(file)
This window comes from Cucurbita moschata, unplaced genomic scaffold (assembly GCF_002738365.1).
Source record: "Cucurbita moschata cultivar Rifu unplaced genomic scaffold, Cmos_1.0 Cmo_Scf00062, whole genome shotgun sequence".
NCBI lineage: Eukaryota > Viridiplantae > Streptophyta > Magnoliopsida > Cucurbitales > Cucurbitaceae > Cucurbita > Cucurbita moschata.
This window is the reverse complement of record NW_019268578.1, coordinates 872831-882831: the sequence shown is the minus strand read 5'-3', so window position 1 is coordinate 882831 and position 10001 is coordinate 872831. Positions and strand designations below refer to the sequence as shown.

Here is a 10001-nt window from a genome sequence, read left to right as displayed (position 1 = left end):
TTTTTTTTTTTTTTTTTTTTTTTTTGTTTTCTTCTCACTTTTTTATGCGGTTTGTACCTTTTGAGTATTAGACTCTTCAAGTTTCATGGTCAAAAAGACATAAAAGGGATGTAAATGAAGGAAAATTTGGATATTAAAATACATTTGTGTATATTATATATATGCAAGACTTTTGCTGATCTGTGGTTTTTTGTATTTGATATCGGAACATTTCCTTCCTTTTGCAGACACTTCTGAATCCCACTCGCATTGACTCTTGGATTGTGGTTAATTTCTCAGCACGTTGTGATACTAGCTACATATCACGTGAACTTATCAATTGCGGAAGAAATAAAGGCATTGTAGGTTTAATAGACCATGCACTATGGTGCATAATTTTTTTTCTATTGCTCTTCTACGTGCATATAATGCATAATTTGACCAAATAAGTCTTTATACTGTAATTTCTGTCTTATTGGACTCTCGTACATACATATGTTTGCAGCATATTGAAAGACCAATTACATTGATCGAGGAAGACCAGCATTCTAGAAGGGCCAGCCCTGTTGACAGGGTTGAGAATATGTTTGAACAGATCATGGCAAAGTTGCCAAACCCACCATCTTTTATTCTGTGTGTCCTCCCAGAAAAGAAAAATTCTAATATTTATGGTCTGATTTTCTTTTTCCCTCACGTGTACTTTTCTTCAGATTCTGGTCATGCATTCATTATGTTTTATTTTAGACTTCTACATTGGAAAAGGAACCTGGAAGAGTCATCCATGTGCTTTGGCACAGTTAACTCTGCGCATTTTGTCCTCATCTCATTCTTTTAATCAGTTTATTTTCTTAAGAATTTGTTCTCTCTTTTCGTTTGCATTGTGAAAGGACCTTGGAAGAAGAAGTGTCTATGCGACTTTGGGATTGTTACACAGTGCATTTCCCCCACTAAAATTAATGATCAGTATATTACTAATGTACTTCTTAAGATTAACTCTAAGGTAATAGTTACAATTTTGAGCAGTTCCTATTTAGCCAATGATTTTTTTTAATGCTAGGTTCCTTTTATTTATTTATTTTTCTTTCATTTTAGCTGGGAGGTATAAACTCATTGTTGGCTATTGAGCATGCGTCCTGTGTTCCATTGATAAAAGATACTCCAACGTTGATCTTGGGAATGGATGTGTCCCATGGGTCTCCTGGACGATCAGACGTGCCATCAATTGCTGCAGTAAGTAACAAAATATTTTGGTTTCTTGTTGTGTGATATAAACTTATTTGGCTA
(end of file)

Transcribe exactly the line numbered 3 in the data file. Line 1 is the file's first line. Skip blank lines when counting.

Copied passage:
NCBI lineage: Eukaryota > Viridiplantae > Streptophyta > Magnoliopsida > Cucurbitales > Cucurbitaceae > Cucurbita > Cucurbita moschata.